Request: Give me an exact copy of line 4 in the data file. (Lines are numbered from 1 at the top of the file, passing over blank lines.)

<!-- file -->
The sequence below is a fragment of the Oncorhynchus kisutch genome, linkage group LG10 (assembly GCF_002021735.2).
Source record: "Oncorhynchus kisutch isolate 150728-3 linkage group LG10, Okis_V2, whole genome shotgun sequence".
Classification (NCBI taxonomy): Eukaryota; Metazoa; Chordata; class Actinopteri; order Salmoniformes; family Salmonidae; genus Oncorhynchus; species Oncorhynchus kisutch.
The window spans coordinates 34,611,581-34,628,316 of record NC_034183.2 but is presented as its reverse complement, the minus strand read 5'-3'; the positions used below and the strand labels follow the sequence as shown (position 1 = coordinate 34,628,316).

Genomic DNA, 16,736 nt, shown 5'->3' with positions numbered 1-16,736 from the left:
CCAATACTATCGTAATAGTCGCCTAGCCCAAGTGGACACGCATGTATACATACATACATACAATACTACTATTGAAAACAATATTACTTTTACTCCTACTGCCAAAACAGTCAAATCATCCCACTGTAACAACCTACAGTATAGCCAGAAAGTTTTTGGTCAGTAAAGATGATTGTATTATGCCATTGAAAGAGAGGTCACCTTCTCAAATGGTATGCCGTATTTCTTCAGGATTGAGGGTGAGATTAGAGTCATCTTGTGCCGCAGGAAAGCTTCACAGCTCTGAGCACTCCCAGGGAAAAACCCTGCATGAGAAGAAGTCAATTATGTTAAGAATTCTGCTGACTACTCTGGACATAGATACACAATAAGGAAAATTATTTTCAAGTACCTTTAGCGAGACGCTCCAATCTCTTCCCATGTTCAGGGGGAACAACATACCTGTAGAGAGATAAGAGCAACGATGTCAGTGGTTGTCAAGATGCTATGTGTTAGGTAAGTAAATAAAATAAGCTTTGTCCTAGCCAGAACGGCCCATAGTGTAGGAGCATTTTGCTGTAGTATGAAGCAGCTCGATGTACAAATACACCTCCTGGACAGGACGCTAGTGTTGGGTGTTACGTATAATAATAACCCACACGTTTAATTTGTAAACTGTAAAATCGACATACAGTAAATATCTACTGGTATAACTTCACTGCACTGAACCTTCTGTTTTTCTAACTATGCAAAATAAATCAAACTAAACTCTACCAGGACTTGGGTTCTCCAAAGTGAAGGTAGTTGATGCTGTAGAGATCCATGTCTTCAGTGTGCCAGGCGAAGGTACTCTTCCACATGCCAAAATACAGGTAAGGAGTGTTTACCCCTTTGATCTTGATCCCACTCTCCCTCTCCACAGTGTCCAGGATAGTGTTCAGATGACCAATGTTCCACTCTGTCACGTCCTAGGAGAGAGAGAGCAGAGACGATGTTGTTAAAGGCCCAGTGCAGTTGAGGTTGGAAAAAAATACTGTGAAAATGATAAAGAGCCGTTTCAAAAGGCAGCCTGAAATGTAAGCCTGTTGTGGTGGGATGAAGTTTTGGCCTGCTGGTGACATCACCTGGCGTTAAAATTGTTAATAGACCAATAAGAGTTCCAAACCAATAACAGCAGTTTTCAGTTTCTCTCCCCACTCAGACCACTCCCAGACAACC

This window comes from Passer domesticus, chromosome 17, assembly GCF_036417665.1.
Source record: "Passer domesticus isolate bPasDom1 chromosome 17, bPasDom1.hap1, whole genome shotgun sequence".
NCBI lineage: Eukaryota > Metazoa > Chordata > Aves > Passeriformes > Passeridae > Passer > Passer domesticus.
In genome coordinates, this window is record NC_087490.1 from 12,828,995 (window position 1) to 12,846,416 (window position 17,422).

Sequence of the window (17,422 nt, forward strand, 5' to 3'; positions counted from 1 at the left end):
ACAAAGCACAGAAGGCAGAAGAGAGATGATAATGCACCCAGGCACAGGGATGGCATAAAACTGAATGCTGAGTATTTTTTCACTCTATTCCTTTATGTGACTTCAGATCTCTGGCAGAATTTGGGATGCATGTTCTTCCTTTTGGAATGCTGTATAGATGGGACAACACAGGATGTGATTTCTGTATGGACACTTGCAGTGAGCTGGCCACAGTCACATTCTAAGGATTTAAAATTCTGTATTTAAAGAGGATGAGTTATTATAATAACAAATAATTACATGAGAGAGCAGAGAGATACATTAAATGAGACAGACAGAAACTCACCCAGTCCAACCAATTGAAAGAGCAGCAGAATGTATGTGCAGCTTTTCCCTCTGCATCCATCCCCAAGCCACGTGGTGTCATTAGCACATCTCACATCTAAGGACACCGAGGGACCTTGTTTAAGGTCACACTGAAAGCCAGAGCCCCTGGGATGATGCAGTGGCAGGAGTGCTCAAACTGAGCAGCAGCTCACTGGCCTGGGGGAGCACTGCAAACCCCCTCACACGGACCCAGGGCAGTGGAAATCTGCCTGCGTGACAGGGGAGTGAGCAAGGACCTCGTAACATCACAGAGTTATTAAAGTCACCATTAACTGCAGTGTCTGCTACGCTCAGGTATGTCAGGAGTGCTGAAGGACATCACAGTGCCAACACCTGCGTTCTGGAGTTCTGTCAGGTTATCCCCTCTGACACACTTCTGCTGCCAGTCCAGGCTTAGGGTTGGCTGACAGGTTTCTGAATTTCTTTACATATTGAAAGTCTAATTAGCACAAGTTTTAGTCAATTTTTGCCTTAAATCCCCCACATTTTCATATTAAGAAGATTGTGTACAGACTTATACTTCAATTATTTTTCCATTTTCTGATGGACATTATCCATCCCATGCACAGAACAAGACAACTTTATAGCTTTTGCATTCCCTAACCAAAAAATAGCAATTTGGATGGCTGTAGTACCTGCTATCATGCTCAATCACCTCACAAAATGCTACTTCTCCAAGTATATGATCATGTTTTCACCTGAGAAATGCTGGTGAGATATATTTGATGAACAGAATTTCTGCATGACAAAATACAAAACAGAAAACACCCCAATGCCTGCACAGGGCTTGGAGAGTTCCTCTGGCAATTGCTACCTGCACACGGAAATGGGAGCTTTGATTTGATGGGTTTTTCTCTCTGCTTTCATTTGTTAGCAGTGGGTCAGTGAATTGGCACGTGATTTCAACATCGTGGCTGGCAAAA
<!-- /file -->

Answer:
The window spans coordinates 34,611,581-34,628,316 of record NC_034183.2 but is presented as its reverse complement, the minus strand read 5'-3'; the positions used below and the strand labels follow the sequence as shown (position 1 = coordinate 34,628,316).